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Meta’s chip deal with Qualcomm reflects its unrealistic VR ambitions

Qualcomm and Meta have signed a multi-year deal that promises to team up on “future roadmap of Quest products” and custom versions of Qualcomm’s Snapdragon XR chips for “other devices,” according to Mark Zuckerberg.

In some ways, however, the move is business as usual — the Quest 2 is powered by a Snapdragon XR2 chipset — as it faces declining revenue and offers insight into Meta’s compromises as it tries to rein in the spiraling costs of Mark’s Metaverse project. .

What the Qualcomm deal shows is that Meta’s upcoming headsets, which include high-end headsets codenamed Cambria and later, newer versions of its cheaper Quest headset, won’t be running entirely on custom Meta-designed silicon.

While competing companies like Apple, Amazon and Google are making product decisions based on custom chip designs like the M2, Graviton3 and Tensor – and Meta’s team has been dedicated to doing the same since 2018. This press release says the chips are “optimized” for meta needs. However, we don’t know how much space Qualcomm’s Snapdragon XR can put between its “premium” devices and hardware from other manufacturers that are closer to the reference designs.

In April, to the edge Meta employees are reportedly working with semiconductor fabs — companies that actually produce physical chips — to make custom chips for its yet-to-be-announced AR headset. In the same month, Information Some of Meta’s efforts to create custom chips are reportedly hitting roadblocks, forcing it to use a Qualcomm chip for its second-generation Ray-Bay smart glasses instead of its own silicon.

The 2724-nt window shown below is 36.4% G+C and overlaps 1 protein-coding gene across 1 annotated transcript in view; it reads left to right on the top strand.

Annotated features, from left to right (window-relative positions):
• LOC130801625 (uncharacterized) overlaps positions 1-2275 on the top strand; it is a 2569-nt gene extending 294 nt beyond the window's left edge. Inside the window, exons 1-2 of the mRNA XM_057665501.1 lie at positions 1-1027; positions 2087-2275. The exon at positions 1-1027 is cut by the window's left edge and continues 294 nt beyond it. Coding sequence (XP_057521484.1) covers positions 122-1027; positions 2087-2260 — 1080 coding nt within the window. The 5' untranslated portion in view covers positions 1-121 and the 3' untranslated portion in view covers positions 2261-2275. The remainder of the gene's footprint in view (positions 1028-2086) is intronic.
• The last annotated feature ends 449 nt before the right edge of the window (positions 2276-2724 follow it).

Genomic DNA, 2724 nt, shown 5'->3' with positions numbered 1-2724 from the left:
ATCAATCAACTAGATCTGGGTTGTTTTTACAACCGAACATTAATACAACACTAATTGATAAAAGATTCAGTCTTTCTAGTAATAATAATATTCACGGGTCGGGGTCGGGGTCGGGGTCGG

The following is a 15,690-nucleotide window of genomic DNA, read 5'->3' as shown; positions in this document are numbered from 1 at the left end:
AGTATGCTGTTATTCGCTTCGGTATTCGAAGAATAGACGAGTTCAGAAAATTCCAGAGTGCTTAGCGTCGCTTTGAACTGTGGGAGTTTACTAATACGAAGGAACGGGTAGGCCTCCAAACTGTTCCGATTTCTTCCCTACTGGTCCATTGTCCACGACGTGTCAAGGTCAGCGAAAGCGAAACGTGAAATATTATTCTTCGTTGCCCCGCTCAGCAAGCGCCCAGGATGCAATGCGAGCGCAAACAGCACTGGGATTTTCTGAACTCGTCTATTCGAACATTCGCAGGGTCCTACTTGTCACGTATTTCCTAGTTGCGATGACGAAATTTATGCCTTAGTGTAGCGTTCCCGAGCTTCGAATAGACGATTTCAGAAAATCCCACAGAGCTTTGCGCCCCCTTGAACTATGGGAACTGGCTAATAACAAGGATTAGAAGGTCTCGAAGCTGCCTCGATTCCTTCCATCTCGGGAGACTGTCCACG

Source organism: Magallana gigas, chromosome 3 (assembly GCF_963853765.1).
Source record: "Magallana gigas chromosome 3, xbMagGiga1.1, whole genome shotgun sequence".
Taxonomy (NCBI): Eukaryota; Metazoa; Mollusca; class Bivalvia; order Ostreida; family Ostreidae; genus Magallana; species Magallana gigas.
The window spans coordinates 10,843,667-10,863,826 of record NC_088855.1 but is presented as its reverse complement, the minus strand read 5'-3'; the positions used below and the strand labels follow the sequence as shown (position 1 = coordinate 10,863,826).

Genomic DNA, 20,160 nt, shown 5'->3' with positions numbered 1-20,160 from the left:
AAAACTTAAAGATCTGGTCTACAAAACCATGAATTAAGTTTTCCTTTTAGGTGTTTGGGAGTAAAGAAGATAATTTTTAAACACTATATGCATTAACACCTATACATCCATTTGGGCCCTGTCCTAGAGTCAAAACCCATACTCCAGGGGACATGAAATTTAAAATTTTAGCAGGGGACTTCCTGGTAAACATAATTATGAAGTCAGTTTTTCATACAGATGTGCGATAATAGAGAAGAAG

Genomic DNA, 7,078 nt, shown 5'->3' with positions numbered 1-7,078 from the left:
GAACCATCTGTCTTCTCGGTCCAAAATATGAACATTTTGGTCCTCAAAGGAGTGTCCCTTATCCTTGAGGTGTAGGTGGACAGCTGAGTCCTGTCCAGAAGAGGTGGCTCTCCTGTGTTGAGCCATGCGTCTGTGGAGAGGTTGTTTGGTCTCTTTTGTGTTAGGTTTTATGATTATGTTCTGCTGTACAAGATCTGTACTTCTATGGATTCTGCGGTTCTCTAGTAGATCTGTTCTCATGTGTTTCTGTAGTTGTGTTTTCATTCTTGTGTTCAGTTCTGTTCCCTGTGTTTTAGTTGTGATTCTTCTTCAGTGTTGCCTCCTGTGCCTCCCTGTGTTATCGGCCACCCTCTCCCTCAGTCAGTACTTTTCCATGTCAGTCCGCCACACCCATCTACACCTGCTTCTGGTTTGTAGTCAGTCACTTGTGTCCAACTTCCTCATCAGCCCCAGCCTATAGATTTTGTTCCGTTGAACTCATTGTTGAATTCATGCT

Qualcomm reference designs for wired and wireless smart glasses

Qualcomm reference designs for wired and wireless smart glasses

Tyler Yee, a Meta spokesman, said the company would not discuss details about how its roadmap has evolved and would not comment on specific plans it has for custom chips for Quest products. However, Yee shared a statement on the company’s “generic approach to custom silicon,” saying Meta doesn’t believe in a “one-size-fits-all approach” to the technology powering its future devices.

“There may be situations where we use off-the-shelf silicon or work with industry partners on customizations, as well as explore our own novel silicon solutions. There may also be situations where we use both partner and custom solutions in the same product.” He \ he said. “It’s all about doing what it takes to create the best Metaverse experiences possible.”

The background to all of this is being under a lot of stress. Meta’s revenue fell for the first time ever (thanks to Apple’s changes to how apps are allowed to track users), and Zuckerberg made clear plans to turn up the heat on employees, saying, “I think some of you might say, ‘This place isn’t for you. And that self-selection is fine with me.'” There is.” At the same time, he’s making a big bet on Metaverse — a company that’s spending and losing billions of dollars a year on a project that includes AR and VR headsets.

This is a high level game where the meta probably wants to play as close to the chest as possible. But for now, it looks like hardware customers have access to with Zuckerberg’s Metaverse (if they’re going to do that instead of playing Strike the saber) powered by someone else’s chips.

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